Volume 397, Number 2, January II 2003
|Page(s)||487 - 501|
|Published online||17 December 2002|
On the origin of nitrogen
Main Astronomical Observatory of National Academy of Sciences of Ukraine, 27 Zabolotnogo str., 03680 Kiev, Ukraine
2 Astronomy Department, University of Virginia, Charlottesville, VA 22903, USA
3 Instituto de Astrofísica de Andalucía, Apdo, 3004, 18080 Granada, Spain
Corresponding author: L. S. Pilyugin, firstname.lastname@example.org
Accepted: 30 September 2002
The problem of the origin of nitrogen is considered within the framework of an empirical approach. The oxygen abundances and nitrogen to oxygen abundances ratios are derived in H ii regions of a number of spiral galaxies through the recently suggested P–method using more than six hundred published spectra. The N/O–O/H diagram for H ii regions in irregular and spiral galaxies is constructed. It is found that the N/O values in H ii regions of spiral galaxies of early morphological types are higher than those in H ii regions with the same metallicity in spiral galaxies of late morphological types. This suggests a long-time-delayed contribution to the nitrogen production. The N/O ratio of a galaxy can then be used as an indicator of the time that has elapsed since the bulk of star formation occurred, or in other words of the nominal “age” of the galaxy as suggested by Edmunds & Pagel more than twenty years ago. The scatter in N/O values at a given O/H can be naturally explained by differences in star formation histories in galaxies. While low-metallicity dwarf galaxies with low N/O do not contain an appreciable amount of old stars, low-metallicity dwarf galaxies with an appreciable fraction of old stars have high N/O. Consideration of planetary nebulae in the Small Magellanic Cloud and in the Milky Way Galaxy suggests that the contribution of low-mass stars to the nitrogen production is significant, confirming the conclusion that there is a long-time-delayed contribution to the nitrogen production.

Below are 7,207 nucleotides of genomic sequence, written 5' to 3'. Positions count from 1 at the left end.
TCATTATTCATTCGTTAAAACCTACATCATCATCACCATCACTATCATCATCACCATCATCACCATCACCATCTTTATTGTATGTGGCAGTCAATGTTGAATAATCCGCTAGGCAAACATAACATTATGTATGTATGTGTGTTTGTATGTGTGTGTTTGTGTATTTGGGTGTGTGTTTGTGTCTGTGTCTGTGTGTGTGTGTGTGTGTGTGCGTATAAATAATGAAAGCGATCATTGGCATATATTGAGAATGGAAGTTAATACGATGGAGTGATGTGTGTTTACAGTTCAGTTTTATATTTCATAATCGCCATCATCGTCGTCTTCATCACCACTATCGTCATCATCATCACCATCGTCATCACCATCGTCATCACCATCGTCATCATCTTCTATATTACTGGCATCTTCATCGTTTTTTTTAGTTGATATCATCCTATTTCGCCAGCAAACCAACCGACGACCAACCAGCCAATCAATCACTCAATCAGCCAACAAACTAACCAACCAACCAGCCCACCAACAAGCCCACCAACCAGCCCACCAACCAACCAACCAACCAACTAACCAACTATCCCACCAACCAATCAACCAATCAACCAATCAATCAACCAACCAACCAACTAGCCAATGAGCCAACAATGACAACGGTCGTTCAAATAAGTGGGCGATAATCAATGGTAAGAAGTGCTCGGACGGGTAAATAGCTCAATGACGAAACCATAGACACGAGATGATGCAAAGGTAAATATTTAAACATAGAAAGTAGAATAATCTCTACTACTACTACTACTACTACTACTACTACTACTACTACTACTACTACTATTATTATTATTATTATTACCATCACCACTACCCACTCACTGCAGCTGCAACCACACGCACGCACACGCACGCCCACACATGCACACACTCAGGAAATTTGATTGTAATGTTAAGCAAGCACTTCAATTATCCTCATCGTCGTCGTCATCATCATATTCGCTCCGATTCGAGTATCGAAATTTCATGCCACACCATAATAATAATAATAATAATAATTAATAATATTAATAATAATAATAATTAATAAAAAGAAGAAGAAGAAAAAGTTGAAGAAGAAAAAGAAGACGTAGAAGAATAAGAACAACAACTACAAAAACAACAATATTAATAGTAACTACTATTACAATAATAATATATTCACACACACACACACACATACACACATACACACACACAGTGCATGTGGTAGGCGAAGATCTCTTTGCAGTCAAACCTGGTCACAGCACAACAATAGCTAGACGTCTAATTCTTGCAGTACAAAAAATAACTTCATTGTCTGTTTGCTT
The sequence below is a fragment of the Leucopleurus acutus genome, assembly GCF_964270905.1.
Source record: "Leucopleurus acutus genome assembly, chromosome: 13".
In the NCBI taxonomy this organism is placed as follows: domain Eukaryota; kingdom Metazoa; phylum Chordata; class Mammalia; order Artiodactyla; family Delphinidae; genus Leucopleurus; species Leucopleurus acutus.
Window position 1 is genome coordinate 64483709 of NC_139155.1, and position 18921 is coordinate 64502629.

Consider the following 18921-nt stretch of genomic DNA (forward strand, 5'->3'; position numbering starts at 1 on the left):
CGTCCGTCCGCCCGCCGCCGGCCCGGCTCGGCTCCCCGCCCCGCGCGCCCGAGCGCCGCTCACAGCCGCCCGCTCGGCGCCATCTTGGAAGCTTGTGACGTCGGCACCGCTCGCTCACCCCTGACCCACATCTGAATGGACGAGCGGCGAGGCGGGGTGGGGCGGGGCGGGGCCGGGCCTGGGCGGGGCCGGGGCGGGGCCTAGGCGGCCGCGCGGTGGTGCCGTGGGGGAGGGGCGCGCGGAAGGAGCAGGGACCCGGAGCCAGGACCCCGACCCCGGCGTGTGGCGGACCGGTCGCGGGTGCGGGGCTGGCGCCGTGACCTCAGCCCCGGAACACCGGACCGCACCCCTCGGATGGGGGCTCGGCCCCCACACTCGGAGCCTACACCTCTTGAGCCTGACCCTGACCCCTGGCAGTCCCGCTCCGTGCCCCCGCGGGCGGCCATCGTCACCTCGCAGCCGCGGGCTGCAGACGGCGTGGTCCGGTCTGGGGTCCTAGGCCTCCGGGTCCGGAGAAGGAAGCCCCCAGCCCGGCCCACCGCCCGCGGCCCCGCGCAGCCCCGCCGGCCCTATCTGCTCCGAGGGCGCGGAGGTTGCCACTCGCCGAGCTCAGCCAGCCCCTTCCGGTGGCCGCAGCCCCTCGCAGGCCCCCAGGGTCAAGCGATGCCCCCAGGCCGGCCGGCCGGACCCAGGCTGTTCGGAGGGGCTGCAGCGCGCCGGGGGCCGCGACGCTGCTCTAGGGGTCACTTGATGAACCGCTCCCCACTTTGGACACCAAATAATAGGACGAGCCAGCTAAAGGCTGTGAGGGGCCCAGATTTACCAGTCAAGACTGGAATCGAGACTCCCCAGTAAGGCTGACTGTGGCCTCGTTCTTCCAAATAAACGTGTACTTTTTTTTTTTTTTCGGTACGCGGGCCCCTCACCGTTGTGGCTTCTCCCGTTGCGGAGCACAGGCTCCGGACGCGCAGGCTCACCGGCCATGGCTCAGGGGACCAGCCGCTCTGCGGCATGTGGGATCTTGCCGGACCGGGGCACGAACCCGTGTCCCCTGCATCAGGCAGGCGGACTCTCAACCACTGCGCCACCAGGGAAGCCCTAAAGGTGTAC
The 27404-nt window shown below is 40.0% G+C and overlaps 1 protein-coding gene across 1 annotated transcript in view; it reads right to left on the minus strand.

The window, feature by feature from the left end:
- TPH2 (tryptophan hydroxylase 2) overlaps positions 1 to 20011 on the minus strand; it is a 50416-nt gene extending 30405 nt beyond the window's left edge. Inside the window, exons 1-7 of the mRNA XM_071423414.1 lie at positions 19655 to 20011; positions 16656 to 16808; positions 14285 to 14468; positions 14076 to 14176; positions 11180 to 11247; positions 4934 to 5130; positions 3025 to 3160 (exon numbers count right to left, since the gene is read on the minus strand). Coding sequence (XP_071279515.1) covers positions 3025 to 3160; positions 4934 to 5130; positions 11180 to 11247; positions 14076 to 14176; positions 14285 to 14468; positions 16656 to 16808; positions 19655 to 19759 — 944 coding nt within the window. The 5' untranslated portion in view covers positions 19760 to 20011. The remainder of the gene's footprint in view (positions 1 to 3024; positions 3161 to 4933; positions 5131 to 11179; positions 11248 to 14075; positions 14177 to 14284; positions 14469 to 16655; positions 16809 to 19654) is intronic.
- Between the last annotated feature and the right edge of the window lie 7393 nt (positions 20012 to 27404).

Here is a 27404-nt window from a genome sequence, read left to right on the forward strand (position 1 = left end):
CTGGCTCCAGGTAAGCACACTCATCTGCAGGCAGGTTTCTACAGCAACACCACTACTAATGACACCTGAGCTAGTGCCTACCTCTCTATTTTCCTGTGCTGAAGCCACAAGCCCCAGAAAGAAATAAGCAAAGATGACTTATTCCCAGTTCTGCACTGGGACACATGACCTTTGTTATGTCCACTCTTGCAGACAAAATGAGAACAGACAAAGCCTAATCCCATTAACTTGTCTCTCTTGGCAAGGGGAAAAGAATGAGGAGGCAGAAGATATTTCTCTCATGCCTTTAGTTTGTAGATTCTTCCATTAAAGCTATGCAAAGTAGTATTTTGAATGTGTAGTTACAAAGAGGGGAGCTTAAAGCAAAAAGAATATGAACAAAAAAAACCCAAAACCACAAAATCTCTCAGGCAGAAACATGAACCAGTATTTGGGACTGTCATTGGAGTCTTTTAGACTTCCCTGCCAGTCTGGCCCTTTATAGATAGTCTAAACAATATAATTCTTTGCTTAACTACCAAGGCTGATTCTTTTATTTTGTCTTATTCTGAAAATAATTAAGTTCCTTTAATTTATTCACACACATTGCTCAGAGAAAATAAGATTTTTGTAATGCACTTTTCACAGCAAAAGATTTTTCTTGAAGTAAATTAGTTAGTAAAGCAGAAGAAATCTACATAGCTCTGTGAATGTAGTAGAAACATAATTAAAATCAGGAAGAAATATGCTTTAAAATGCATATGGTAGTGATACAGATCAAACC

Key words: galaxies: abundances / galaxies: ISM / galaxies: spiral / galaxies: irregular
© ESO, 2003
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